U.S. oil production is rising sharply and increased output from shale will be a "game changer" in global energy markets in the coming years, according to a new report out Tuesday by the International Energy Agency.
Swedish photographer Paul Hansen did not artificially manipulate his prize-winning picture "Gaza Burial," the World Press Photo Foundation said Tuesday. Critics had said the image was a composite of several photos.
With community-based health care a central part of its curriculum, Florida International University's medical school turned an RV into a mobile health clinic so that students could treat families in neighborhoods where medical care is scare.
Attorney General Eric Holder has defended the Justice Department's actions in secretly obtaining journalists' phone records as part of a probe into leaks of classified material, but said he himself had nothing to do with the subpoena.
A car driven by a 19-year-old man crashed into a tree in Bates Township, Mich., in April. The Iron County Sheriff's Department said investigators believed the driver, who survived the crash, was drunk and speeding.
Spade's arms went around her, holding her to him, muscles bulging through his blue sleeves.
That line comes from The Maltese Falcon and the guy with the blue sleeves is none other than Sam Spade. I read those words in a worn paperback copy my dad loaned me when I was 18 and I was quickly hooked. I'd fallen in love with the dark world of the noir detective. But who hasn't?
President Ulysses S. Grant gets the credit — or blame? — for helping make "mistakes were made" a phrase that politicians can't seem to avoid using.
White House press secretary Ron Ziegler was famous for mounting a strong defense of President Nixon during the Watergate scandal. In 1973, he famously apologized to The Washington Post and reporters Bob Woodward and Carl Bernstein, saying "mistakes were made in terms of comments" that the White House made about them.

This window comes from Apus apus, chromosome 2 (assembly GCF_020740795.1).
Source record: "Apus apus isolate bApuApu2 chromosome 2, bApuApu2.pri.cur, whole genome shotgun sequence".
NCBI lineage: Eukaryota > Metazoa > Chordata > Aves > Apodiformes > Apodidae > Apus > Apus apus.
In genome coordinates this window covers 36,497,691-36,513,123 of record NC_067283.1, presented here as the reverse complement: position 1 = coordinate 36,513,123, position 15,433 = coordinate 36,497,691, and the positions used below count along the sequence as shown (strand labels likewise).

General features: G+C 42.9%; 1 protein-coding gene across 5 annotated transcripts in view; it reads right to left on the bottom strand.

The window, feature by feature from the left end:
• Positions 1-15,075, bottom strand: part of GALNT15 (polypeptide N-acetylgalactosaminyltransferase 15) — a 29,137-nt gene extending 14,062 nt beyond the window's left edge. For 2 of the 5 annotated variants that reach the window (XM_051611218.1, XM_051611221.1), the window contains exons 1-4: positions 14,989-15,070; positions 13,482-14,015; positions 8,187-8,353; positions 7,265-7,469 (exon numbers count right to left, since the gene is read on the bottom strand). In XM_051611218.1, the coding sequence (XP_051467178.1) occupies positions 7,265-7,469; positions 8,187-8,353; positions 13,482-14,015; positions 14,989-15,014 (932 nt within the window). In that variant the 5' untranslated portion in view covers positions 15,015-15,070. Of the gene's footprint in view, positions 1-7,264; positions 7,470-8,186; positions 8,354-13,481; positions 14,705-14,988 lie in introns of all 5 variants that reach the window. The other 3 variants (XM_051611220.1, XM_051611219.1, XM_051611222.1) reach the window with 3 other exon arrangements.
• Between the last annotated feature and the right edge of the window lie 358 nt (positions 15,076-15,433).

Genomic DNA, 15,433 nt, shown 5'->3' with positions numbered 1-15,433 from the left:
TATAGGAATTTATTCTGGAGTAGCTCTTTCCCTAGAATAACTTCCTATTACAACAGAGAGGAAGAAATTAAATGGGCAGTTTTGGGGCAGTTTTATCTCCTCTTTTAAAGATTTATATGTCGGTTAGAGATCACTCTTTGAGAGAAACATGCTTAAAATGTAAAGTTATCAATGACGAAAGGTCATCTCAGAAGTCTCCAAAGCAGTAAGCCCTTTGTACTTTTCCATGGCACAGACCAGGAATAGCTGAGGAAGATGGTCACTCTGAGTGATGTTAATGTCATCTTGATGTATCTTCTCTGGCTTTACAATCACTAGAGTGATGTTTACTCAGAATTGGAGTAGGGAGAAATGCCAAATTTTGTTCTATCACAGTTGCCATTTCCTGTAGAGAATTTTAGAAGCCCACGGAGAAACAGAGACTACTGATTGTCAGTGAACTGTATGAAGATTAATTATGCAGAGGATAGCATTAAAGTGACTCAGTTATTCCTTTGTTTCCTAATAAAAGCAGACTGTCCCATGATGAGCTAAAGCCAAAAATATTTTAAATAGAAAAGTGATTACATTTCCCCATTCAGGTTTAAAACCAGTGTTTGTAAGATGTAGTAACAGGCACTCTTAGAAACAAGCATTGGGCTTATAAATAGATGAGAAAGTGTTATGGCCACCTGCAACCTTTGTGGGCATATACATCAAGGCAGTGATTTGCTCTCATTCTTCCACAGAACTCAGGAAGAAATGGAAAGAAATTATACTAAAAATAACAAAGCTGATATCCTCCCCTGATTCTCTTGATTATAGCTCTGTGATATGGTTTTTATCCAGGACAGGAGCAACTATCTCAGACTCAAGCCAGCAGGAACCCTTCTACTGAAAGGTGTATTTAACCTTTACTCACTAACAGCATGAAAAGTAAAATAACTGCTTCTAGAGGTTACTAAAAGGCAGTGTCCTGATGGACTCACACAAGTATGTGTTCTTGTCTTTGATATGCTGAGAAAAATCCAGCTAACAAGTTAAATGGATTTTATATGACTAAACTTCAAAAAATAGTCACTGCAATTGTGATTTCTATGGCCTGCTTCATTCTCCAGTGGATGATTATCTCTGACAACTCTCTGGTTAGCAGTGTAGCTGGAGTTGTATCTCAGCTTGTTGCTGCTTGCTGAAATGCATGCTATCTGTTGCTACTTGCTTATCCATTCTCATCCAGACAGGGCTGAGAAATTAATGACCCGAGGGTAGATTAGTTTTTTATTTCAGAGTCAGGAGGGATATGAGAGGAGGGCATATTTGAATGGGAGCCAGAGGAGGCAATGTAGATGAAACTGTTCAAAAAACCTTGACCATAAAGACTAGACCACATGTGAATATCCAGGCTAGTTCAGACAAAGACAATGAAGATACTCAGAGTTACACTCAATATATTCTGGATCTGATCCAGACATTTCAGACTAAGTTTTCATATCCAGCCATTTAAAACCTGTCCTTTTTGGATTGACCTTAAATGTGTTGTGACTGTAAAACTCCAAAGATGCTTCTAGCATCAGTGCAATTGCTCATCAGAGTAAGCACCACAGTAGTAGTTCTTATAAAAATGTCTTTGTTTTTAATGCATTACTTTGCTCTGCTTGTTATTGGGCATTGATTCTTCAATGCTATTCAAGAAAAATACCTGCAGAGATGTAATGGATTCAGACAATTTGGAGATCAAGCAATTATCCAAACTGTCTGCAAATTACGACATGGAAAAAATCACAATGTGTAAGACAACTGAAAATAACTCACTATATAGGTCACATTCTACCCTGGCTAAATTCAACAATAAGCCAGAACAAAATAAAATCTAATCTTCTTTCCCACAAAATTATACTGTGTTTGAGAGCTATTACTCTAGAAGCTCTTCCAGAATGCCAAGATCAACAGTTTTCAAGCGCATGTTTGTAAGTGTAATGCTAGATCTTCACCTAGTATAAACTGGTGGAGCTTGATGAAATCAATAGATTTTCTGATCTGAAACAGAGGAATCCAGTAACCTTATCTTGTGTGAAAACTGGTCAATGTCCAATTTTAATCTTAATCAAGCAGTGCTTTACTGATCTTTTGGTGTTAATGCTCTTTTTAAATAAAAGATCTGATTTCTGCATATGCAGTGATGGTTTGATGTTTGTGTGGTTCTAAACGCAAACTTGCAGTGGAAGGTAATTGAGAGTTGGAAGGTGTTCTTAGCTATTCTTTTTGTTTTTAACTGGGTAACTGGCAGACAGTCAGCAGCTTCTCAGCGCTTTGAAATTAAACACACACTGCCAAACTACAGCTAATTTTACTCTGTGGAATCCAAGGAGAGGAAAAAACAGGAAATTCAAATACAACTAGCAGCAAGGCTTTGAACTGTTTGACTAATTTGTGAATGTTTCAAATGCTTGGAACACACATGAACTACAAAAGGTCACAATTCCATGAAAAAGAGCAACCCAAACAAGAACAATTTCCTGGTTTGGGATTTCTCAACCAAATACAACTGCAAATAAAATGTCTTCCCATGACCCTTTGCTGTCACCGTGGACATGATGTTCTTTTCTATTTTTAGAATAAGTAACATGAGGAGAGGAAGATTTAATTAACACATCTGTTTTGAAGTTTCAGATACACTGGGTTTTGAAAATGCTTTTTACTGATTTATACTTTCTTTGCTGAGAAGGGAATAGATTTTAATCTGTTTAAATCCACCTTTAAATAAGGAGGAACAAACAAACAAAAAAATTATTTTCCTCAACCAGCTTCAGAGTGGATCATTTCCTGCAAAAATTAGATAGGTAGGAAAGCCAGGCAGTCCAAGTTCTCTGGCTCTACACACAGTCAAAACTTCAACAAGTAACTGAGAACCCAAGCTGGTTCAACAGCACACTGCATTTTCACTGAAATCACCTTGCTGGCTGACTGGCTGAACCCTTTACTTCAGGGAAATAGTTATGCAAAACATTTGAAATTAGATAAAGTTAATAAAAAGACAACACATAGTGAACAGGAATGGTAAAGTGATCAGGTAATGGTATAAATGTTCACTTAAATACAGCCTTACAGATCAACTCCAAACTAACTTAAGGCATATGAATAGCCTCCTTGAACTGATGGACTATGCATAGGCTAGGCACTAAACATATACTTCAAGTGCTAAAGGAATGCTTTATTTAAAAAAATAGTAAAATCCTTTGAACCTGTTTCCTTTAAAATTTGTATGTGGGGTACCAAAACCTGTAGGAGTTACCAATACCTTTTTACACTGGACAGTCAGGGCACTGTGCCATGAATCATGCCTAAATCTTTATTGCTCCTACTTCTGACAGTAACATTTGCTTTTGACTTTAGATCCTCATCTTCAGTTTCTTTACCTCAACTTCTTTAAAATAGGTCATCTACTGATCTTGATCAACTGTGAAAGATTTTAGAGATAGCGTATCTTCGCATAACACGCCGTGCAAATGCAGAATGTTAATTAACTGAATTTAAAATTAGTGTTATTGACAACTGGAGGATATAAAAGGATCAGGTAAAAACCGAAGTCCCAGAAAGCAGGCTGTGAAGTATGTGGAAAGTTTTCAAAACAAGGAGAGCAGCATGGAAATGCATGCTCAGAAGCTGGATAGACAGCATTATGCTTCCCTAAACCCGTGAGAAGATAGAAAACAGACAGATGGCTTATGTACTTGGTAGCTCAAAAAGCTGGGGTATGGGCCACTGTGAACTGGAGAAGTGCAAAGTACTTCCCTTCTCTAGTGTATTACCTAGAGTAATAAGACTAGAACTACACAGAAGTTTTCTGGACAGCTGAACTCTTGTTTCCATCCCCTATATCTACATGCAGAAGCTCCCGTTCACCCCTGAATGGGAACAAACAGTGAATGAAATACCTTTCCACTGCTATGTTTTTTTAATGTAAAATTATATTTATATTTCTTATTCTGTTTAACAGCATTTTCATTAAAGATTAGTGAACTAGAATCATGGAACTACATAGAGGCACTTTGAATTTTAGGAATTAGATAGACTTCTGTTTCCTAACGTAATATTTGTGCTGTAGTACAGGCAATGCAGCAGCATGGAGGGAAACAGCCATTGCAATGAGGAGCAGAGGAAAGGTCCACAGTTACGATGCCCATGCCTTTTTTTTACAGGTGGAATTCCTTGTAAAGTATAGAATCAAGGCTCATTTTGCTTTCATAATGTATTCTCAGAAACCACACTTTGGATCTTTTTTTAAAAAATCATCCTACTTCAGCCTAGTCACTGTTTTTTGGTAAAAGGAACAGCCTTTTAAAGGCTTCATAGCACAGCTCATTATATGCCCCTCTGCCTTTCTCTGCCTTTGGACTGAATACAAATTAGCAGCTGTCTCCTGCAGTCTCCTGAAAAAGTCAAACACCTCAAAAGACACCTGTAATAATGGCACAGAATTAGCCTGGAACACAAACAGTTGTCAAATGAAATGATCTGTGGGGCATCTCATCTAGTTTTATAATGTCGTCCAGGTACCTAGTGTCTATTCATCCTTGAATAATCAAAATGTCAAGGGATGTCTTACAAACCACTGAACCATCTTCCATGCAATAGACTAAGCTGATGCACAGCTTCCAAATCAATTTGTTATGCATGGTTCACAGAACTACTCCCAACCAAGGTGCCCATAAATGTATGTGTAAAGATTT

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In December 1986 and again during his State of the Union address a month later, President Reagan conceded that "mistakes were made" by his administration when it sold arms to Iran and shipped the proceeds to Contras in Nicaragua.
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Steven Miller, now the acting commissioner at the Internal Revenue Service, grabbed the "mistakes were made" lifering in an op-ed published by USA Today on Tuesday.
Credit Doug Mills / AP
Democrats play the "mistakes were made" card as well. In January 1998, President Clinton was asked about a fundraising scandal. "Mistakes were made here by people who did it either deliberately or inadvertently," he replied.
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President Ulysses S. Grant gets the credit — or blame? — for helping turn "mistakes were made" into a phrase that American politicians can't seem to avoid using.
A limousine filled with students headed to prom night at Western High in Davie, Fla., stopped for a detour Saturday, after a Honda van veered into a concrete wall and flipped in front of the limo. The van's seven passengers had trouble getting out — until the limo's driver and the students came to their aid.
Pop culture does not mean celebrity culture; I have perhaps said this more often than anyone you're going to meet. Who dates, who gets a divorce, who has a tantrum, who has surreptitious photos snapped of him by mangy, grim opportunists — these things are not culture of any kind, popular or otherwise, unless there is something else at stake. They are curiosities, and given that we are curious creatures, their pull is not surprising, nor is it new, nor was it invented by the internet, or television, or Americans.
The murder conviction in Philadelphia of abortion provider Dr. Kermit Gosnell in the deaths of three babies and one of his female patients is likely to further inflame the already heated abortion debate.